Adding exogenous hormone can disrupt the balance of other hormones and impact the body’s ability to produce its own testosterone in the future.  It also can lead to an overproduction of red blood cells, making the blood “thick”.  This can result in blood clots, heart attacks, and strokes.  The medical literature establishing the safety of liberal hormone replacement is woefully lacking, but these adverse events are becoming more recognized.  In fact, it’s come up on numerous occasions as I converse with doctors at the hospital during my ER shifts.  While this is only my opinion and conjecture, I fully expect that we will start to see these treatments lose favor and very likely be subject to class-action suits against manufacturers and Low T clinics in the coming years.

To be clear, I am not placing any blame on patients.  There is a vast marketing machine behind the proliferation of Low T treatment.  When someone is experiencing concerning symptoms and a doctor offers what seems like a reasonable diagnosis and a simple fix, patients are going to take it!  As doctors, the responsibility rests on us to determine when treatment is appropriate and when it is merely a symptomatic cover-up of a true underlying problem.  I think we as doctors are failing in this regard - too many quick fixes prescribed to well-meaning patients.

Next week I’ll talk about the implication of testosterone treatment for recreational athletes and their responsibility under the World Anti-Doping (WADA) code.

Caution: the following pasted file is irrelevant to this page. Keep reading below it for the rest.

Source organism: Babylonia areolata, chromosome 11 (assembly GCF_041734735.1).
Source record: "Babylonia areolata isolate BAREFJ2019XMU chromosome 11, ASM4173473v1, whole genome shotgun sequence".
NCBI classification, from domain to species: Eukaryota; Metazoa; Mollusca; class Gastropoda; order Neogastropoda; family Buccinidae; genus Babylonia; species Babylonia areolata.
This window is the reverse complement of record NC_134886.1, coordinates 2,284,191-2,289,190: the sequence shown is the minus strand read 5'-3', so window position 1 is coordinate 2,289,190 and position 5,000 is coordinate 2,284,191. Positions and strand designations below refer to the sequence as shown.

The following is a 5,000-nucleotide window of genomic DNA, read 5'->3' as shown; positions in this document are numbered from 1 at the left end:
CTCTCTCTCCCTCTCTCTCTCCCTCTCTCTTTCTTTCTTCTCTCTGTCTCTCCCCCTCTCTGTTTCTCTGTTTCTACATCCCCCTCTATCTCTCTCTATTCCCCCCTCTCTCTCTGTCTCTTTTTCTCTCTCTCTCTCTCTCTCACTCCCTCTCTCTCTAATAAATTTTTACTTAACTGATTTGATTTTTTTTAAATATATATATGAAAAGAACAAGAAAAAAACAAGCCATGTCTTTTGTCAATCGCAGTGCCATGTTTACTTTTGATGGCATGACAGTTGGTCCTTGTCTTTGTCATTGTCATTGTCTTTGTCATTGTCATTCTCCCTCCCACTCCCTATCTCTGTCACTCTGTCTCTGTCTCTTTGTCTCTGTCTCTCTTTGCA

Testosterone Replacement in Athletes

The Evolution of Medical Care, or Bandwagon Treatment Lacking Evidence?

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Across the US, hormone replacement therapy is becoming more popular every year.  Recreational athletes are no exception to this trend, and this is perhaps most prevalent among the “weekend-warrior” masters crowd.  But just because it is a common theme in treatment, does that mean it’s good medicine?

I’m going to post a two-part series of articles examining hormone replacement therapy and its use in athletes.  Without a doubt, there are clinical conditions which require this treatment.  There are a growing number of patients, however, who are being treated without meeting accepted diagnostic criteria.  This could be the evolution of medical care, working to aggressively treat previously unrecognized conditions.  Or it could be a bandwagon on which patients and doctors are hitching their hopes, exchanging large amounts of money, yet missing the underlying problem.

Additionally, since this series is specifically aimed at an active patient population, I will discuss the implications of these treatment protocols when it comes to competition.  Athletes who register for an event sanctioned by a national federation often agree to abide by the code of the World Anti-Doping Agency (WADA).  If you are running your local 5K or marathon, you likely agreed to this code (and to be tested!).  If you sign up for the local sprint triathlon or cycling crit, the same thing applies.  Far too often, I see athletes in my office who have been placed on treatments which technically amount to doping!  I don’t believe they have any intent or awareness that they are breaking the rules, and many are stunned to find this out.  My goal in discussing this is not to point fingers!  Rather, it is to inform athletes of all levels that there are expectations and rules to which they have agreed and can be publicly punished for breaking.  And often times, there is a safer and healthier way to address their symptoms.

**Stay tuned for this two-part series.  The first article will be posted on Thursday afternoon, and the second on Tuesday of next week.**